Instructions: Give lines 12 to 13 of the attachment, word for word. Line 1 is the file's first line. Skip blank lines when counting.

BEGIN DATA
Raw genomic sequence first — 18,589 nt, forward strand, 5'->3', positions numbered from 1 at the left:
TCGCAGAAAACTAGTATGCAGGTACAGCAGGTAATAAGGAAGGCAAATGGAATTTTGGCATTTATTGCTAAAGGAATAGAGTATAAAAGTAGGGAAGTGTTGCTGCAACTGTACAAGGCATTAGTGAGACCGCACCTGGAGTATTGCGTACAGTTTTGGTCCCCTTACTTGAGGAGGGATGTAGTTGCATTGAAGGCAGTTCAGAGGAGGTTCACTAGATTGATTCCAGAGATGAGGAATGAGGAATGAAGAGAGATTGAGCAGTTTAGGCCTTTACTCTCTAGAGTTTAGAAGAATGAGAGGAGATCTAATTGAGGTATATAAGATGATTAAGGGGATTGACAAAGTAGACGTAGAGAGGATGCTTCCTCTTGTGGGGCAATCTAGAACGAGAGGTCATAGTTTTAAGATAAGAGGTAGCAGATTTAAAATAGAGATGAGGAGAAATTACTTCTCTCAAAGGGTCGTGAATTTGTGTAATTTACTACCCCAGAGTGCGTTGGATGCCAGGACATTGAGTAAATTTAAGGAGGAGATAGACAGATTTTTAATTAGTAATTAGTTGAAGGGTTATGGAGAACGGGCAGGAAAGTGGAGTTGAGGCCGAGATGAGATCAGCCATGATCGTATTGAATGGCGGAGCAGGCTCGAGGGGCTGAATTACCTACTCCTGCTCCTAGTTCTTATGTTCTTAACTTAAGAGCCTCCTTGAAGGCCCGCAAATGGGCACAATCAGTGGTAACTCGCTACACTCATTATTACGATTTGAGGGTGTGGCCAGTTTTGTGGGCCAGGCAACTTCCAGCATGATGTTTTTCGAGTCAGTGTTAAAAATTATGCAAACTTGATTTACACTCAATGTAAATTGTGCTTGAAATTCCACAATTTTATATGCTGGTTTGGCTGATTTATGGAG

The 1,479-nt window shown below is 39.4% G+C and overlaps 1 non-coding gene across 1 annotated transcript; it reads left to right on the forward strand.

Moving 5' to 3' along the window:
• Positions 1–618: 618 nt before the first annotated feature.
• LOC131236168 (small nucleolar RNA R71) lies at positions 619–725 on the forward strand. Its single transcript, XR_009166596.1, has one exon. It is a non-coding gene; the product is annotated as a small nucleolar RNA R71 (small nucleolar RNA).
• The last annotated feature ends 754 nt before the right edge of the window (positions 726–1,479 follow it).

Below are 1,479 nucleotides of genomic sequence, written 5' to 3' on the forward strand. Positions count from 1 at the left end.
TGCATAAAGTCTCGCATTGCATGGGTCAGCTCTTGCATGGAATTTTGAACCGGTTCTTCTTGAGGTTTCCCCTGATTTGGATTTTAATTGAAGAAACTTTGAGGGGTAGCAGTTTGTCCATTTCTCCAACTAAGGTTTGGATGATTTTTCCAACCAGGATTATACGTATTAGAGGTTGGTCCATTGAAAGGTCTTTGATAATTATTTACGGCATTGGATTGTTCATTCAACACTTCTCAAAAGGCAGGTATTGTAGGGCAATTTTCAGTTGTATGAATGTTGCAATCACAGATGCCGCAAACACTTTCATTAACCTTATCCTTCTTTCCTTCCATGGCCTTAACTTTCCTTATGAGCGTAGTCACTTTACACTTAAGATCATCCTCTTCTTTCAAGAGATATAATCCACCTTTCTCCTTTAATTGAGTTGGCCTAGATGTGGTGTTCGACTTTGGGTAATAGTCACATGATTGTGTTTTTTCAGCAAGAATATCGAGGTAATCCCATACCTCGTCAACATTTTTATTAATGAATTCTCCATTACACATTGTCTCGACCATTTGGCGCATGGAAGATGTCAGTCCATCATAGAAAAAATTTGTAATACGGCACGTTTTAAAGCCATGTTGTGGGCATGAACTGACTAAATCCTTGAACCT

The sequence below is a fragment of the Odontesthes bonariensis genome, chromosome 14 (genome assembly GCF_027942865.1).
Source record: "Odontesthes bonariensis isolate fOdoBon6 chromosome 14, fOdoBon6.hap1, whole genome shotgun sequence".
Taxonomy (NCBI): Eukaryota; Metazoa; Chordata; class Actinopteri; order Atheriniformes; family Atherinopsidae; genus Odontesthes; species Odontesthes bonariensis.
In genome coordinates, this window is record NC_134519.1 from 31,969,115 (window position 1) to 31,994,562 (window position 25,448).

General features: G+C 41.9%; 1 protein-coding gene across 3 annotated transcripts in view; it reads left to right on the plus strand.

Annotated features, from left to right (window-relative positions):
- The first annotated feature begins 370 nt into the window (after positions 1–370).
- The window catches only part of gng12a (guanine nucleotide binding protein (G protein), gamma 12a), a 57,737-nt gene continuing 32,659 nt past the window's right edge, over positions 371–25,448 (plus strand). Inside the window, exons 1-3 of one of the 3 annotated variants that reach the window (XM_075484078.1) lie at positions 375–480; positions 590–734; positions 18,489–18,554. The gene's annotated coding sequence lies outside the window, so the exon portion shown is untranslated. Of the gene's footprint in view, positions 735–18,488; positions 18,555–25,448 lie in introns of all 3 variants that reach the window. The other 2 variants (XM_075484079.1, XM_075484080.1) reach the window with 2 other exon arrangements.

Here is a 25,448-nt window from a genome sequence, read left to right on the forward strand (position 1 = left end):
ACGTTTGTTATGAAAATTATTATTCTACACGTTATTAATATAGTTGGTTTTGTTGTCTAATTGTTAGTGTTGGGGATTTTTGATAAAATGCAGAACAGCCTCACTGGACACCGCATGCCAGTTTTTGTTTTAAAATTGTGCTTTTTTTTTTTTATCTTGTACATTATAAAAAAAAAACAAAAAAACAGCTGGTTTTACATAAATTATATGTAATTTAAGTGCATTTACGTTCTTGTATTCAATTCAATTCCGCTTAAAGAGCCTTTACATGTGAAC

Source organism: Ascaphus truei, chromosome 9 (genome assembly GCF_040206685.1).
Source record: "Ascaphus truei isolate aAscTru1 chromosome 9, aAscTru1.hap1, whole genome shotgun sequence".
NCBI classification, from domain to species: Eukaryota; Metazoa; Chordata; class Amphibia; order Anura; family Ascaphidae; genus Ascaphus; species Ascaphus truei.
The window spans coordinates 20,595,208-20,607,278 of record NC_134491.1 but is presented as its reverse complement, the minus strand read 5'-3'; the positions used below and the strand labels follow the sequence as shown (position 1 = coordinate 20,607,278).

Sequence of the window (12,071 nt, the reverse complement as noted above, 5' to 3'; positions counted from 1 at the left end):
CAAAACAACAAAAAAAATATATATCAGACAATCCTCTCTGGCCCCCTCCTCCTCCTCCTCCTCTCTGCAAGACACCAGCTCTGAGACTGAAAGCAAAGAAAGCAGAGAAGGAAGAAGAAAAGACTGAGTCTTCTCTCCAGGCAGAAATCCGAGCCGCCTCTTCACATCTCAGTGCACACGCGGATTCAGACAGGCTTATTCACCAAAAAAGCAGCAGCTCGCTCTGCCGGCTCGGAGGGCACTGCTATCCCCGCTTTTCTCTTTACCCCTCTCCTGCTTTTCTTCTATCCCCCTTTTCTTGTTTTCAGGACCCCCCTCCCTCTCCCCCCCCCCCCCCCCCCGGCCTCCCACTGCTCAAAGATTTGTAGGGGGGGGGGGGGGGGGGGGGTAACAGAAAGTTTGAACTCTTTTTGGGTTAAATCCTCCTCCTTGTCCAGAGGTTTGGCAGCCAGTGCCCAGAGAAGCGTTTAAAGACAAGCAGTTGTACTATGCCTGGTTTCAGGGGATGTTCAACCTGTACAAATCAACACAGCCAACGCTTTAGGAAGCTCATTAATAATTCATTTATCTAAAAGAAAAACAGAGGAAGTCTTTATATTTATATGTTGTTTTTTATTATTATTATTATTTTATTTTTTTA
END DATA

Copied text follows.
Taxonomy (NCBI): Eukaryota; Metazoa; Chordata; class Actinopteri; order Atheriniformes; family Atherinopsidae; genus Odontesthes; species Odontesthes bonariensis.
In genome coordinates, this window is record NC_134519.1 from 31,969,115 (window position 1) to 31,994,562 (window position 25,448).